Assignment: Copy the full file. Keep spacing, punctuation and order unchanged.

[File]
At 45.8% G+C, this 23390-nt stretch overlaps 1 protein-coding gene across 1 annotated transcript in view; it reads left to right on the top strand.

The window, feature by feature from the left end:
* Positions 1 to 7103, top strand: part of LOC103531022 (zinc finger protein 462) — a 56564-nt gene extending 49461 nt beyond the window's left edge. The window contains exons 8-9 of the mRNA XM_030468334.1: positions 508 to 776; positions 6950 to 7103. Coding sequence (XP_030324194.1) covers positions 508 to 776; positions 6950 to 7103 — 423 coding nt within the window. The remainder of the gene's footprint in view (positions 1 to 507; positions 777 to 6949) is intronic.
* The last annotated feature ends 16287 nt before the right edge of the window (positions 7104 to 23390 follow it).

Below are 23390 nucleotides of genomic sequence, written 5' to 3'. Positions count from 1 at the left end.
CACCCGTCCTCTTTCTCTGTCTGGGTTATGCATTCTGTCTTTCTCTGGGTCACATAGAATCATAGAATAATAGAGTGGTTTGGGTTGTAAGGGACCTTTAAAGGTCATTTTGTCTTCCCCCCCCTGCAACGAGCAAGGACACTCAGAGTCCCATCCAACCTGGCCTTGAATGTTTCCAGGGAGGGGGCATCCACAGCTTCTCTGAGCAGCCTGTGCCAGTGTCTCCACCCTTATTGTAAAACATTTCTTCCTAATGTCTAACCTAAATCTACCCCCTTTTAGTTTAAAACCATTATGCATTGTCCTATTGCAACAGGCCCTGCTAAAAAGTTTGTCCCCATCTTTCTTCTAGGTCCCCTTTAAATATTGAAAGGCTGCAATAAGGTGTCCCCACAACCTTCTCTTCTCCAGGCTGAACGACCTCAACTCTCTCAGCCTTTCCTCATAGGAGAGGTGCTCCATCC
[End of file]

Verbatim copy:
At 45.8% G+C, this 23390-nt stretch overlaps 1 protein-coding gene across 1 annotated transcript in view; it reads left to right on the top strand.

The window, feature by feature from the left end:
* Positions 1 to 7103, top strand: part of LOC103531022 (zinc finger protein 462) — a 56564-nt gene extending 49461 nt beyond the window's left edge. The window contains exons 8-9 of the mRNA XM_030468334.1: positions 508 to 776; positions 6950 to 7103. Coding sequence (XP_030324194.1) covers positions 508 to 776; positions 6950 to 7103 — 423 coding nt within the window. The remainder of the gene's footprint in view (positions 1 to 507; positions 777 to 6949) is intronic.
* The last annotated feature ends 16287 nt before the right edge of the window (positions 7104 to 23390 follow it).

Below are 23390 nucleotides of genomic sequence, written 5' to 3'. Positions count from 1 at the left end.
CACCCGTCCTCTTTCTCTGTCTGGGTTATGCATTCTGTCTTTCTCTGGGTCACATAGAATCATAGAATAATAGAGTGGTTTGGGTTGTAAGGGACCTTTAAAGGTCATTTTGTCTTCCCCCCCCTGCAACGAGCAAGGACACTCAGAGTCCCATCCAACCTGGCCTTGAATGTTTCCAGGGAGGGGGCATCCACAGCTTCTCTGAGCAGCCTGTGCCAGTGTCTCCACCCTTATTGTAAAACATTTCTTCCTAATGTCTAACCTAAATCTACCCCCTTTTAGTTTAAAACCATTATGCATTGTCCTATTGCAACAGGCCCTGCTAAAAAGTTTGTCCCCATCTTTCTTCTAGGTCCCCTTTAAATATTGAAAGGCTGCAATAAGGTGTCCCCACAACCTTCTCTTCTCCAGGCTGAACGACCTCAACTCTCTCAGCCTTTCCTCATAGGAGAGGTGCTCCATCC